So a few tips I would have for you, i'll keep them to about four. The first one is you have to be confident speaking to people. And, um, you know, having conversations is not gonna be easy if you're shy so you have to be open and willing to go out and stick your hand out and introduce yourself and say "Hi, my name is Ron Grant, and I work at 284 Media, and I'd like to ask you a few questions". That's the first thing that I'm confident, all right. Believe in yourself, always have a smile like you do already. And the second thing I would say is that you have to be a hard, hard worker. As I said, a reporter is not a 9 to 5 job. It's not a typical job, you kind of have to work all the time. So you have to be able to work under pressure. We have to be able to meet short deadlines. Your boss might say, "Hey, I need a story in 20 minutes". You're gonna have to write a story in 20 minutes. A good story with all the facts and the correct information. That's the second one. The 3rd one, you have to be able to be okay with people telling you no.
Because you might want to talk to someone and they don't want to talk to you, and they're going to say no and you're gonna have to be okay with that. But you're still gonna have to get the information even though it's not from that person. You have to find a different source, Okay? You have to be creative and not get upset if they say no, understand that it's okay and it's their right to say no and have fun. Yeah, at the end of the day. I think it's important to have fun. Be interested in what you're asking. If you're not interested, the persons who are watching you are not gonna be interested. If you're not enjoying it, they're not going to enjoy it. So you have to enjoy it. You have to smile and have a good time, even when you're having a bad day. And always do your homework. It's very important to do your homework, just like you have your questions. All your questions. You're prepared, you're ready, you know what you want to ask, and you get right to it. You never want to show up to interview unprepared and not know what you want to ask the person, so you're on a very good path. So far, you're doing a great job in making sure that you're prepared and you have all your questions ready. That's great.
Thank you. Last question. Do you have a favourite story?
So I have a few favourite stories, but I can think of two in particular. One I wrote a few years back for an accident victim. He was not someone that I knew personally, but I knew of him through his family and friends. And he survived a really horrible accident in the Miami, Florida area where he was paralysed and he had to learn to walk all over again. And, um, interviewing him and interviewing his family and hearing their story of recovery and how he was able to get better was one of the most enjoyable things for me. And my second favourite story was interviewing a prison inmate who had received his high school diploma. And, um, he is a little bit younger than me. But sometimes people look at prisoners and they think they're bad people, even though they've just done something wrong. So here, historian, asking questions about how he was able to be determined and stayed disciplined. It was really amazing for me. Those are my two favourite stories.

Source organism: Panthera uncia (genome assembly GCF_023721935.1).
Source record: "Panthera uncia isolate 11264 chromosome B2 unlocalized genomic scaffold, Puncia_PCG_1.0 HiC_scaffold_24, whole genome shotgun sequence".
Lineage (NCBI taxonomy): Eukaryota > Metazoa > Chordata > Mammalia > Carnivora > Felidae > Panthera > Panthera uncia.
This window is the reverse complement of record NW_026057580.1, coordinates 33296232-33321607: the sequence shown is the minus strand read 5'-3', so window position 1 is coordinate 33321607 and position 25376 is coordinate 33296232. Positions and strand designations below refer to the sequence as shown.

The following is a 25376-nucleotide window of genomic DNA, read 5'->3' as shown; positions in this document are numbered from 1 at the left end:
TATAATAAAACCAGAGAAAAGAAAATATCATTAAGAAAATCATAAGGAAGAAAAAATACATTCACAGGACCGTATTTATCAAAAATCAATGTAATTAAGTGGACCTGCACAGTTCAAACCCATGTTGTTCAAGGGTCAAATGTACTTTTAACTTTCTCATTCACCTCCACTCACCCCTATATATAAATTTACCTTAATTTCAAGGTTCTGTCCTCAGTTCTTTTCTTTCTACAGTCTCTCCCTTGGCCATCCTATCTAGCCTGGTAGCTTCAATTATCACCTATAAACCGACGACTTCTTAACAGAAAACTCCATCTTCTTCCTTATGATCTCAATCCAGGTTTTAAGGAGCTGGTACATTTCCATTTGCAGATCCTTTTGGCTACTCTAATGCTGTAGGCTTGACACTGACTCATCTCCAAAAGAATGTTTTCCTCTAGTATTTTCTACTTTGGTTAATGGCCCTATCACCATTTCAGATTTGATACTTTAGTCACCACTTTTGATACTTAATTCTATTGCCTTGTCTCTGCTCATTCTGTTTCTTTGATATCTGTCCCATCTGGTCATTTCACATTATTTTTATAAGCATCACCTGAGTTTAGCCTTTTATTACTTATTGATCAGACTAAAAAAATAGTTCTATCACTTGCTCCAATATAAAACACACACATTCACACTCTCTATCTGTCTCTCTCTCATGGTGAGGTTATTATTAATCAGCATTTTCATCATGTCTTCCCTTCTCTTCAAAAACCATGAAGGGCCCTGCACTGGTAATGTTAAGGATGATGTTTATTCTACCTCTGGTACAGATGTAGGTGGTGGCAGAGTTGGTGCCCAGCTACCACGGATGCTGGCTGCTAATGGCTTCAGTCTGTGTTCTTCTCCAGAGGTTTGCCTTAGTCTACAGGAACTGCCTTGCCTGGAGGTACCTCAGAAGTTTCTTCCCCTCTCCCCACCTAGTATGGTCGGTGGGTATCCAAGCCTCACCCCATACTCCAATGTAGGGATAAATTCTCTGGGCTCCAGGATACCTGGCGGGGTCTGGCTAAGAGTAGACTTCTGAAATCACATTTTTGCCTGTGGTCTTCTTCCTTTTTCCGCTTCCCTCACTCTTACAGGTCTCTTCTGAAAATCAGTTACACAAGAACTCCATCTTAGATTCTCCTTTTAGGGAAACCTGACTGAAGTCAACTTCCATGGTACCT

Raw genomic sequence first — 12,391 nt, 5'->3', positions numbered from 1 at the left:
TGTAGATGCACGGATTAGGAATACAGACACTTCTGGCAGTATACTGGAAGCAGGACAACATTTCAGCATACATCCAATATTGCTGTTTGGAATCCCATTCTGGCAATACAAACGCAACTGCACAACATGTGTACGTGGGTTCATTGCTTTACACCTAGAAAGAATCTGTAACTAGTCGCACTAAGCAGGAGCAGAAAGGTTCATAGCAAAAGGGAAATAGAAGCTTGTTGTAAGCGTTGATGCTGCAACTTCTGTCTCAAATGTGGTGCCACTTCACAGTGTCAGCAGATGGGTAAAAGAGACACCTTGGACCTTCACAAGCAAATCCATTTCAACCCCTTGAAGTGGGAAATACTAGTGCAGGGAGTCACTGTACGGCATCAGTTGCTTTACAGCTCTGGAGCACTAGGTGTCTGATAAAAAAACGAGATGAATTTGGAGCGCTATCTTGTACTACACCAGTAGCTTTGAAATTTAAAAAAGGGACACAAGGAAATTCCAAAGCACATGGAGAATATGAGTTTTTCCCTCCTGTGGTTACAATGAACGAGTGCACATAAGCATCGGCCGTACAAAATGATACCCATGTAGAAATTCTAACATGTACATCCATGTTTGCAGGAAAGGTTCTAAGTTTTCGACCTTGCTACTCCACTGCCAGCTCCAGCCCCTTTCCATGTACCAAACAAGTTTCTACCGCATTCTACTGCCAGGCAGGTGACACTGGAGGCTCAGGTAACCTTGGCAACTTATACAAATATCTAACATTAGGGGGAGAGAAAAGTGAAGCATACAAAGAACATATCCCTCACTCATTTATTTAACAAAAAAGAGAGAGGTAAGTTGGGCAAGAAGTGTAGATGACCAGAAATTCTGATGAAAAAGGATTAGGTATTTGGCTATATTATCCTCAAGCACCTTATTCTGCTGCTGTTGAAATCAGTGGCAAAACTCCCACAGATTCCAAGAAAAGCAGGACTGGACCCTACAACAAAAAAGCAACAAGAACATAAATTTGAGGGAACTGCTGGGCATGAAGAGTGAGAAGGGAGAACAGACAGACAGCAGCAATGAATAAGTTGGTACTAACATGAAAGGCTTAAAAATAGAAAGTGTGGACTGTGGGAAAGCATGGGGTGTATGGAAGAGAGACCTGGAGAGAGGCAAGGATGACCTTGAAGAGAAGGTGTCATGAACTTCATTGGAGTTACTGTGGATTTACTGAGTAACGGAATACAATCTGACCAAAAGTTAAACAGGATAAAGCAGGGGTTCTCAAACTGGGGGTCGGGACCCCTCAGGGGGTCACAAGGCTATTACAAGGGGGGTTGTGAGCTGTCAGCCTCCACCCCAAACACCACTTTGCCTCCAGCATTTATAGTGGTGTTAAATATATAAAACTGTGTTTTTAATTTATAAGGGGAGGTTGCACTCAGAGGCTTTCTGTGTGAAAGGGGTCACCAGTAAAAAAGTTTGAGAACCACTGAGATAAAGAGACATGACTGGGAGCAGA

Uh, we spoke a lot about my job and what I do, and I actually wanted you to see the studio that I work at. Okay. All right. So i'll turn the camera around, and I think you can see it's from here so far. Uh, this right here is the news desk. There are usually two chairs right next to each other, but obviously with Covid 19, we've had to be practising social distancing. And a lot of our viewers and a lot of friends over and our family were concerned that we weren't practising social distancing. So this is the news desk. This is one set, but when we switch it around, it is for another show. This is our news logo right here 284 Media. Right in front of me I think you can see some machines, can you? These are what help me to read the news and deliver the news. Okay. You, when reading the news, you can't see it, but I have a control or remote control under my desk that's controlling the teleprompter. It controls the speed. How fast and how slow. This right here is the timer. Our newscast runs for 30 minutes. That should not go over Oh, this isn't a timer that helps us to see whether we're under time or overtime. Try to always be within the time frame. Okay? And that is basically it.
Wow, That looks fun to be in.
Yes, it is a pretty exciting job i'd say. No day is the same. It's different. Usually. Sometimes you're speaking about a fun topic. Sometimes you're speaking about a sad topic. Or sometimes you're speaking about a topic that's not so interesting. What, you have to figure it out and make the
You're most welcome. And can you kindly tell me your name one more time? Nice to meet you. It's a pleasure meeting you and feel free to keep me posted on your journey. How things are going. Continue doing interviews like this so you can practice and get better as you go. But you're doing a great job, and it was a pleasure speaking to you today.
All right, Bubye.
In next week's episode, find out what it's like to be a dentist on a boat! And guess what colour her Dentist chair is? Make sure you listen to find out. Thank you for listening. It has been nice to have you. Please smash that subscribe button, and leave me a review. That will make me happy. Just tell you, i've loved the reviews of everything that you've said. Thank you very much. Bye!